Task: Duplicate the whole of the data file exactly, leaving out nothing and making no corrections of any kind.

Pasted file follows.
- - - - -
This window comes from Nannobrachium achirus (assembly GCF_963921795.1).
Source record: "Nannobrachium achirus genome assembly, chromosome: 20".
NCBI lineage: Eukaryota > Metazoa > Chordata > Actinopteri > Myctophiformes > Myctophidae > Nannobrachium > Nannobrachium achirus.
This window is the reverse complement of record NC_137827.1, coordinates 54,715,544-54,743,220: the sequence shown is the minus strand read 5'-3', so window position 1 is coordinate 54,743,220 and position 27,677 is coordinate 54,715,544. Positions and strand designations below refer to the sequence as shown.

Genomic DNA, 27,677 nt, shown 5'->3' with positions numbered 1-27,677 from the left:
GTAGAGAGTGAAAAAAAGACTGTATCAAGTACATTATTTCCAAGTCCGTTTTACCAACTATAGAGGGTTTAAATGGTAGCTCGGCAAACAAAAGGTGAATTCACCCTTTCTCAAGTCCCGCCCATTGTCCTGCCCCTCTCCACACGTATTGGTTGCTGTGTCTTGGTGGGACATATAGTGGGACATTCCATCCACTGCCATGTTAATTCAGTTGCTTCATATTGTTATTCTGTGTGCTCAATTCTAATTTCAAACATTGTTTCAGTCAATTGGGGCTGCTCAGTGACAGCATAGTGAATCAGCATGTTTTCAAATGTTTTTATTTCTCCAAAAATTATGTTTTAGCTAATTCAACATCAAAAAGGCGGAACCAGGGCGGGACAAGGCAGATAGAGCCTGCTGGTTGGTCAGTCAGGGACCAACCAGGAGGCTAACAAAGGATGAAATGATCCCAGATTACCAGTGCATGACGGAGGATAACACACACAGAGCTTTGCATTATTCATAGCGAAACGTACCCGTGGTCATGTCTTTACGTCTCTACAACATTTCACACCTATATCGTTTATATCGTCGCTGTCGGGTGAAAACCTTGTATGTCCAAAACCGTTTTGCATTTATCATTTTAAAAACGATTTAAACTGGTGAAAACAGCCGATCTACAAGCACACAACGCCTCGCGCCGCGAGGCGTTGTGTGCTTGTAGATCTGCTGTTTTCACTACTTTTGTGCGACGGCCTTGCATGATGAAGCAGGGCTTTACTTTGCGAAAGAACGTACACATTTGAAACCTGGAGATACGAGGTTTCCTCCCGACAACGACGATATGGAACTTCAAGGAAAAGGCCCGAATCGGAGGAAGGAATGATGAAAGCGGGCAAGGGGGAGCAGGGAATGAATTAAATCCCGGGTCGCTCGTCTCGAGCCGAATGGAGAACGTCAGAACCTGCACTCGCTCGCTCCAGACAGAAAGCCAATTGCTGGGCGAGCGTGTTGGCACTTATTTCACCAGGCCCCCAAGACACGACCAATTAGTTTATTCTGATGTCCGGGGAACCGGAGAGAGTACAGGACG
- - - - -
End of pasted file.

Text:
This window comes from Nannobrachium achirus (assembly GCF_963921795.1).
Source record: "Nannobrachium achirus genome assembly, chromosome: 20".
NCBI lineage: Eukaryota > Metazoa > Chordata > Actinopteri > Myctophiformes > Myctophidae > Nannobrachium > Nannobrachium achirus.
This window is the reverse complement of record NC_137827.1, coordinates 54,715,544-54,743,220: the sequence shown is the minus strand read 5'-3', so window position 1 is coordinate 54,743,220 and position 27,677 is coordinate 54,715,544. Positions and strand designations below refer to the sequence as shown.

Genomic DNA, 27,677 nt, shown 5'->3' with positions numbered 1-27,677 from the left:
GTAGAGAGTGAAAAAAAGACTGTATCAAGTACATTATTTCCAAGTCCGTTTTACCAACTATAGAGGGTTTAAATGGTAGCTCGGCAAACAAAAGGTGAATTCACCCTTTCTCAAGTCCCGCCCATTGTCCTGCCCCTCTCCACACGTATTGGTTGCTGTGTCTTGGTGGGACATATAGTGGGACATTCCATCCACTGCCATGTTAATTCAGTTGCTTCATATTGTTATTCTGTGTGCTCAATTCTAATTTCAAACATTGTTTCAGTCAATTGGGGCTGCTCAGTGACAGCATAGTGAATCAGCATGTTTTCAAATGTTTTTATTTCTCCAAAAATTATGTTTTAGCTAATTCAACATCAAAAAGGCGGAACCAGGGCGGGACAAGGCAGATAGAGCCTGCTGGTTGGTCAGTCAGGGACCAACCAGGAGGCTAACAAAGGATGAAATGATCCCAGATTACCAGTGCATGACGGAGGATAACACACACAGAGCTTTGCATTATTCATAGCGAAACGTACCCGTGGTCATGTCTTTACGTCTCTACAACATTTCACACCTATATCGTTTATATCGTCGCTGTCGGGTGAAAACCTTGTATGTCCAAAACCGTTTTGCATTTATCATTTTAAAAACGATTTAAACTGGTGAAAACAGCCGATCTACAAGCACACAACGCCTCGCGCCGCGAGGCGTTGTGTGCTTGTAGATCTGCTGTTTTCACTACTTTTGTGCGACGGCCTTGCATGATGAAGCAGGGCTTTACTTTGCGAAAGAACGTACACATTTGAAACCTGGAGATACGAGGTTTCCTCCCGACAACGACGATATGGAACTTCAAGGAAAAGGCCCGAATCGGAGGAAGGAATGATGAAAGCGGGCAAGGGGGAGCAGGGAATGAATTAAATCCCGGGTCGCTCGTCTCGAGCCGAATGGAGAACGTCAGAACCTGCACTCGCTCGCTCCAGACAGAAAGCCAATTGCTGGGCGAGCGTGTTGGCACTTATTTCACCAGGCCCCCAAGACACGACCAATTAGTTTATTCTGATGTCCGGGGAACCGGAGAGAGTACAGGACG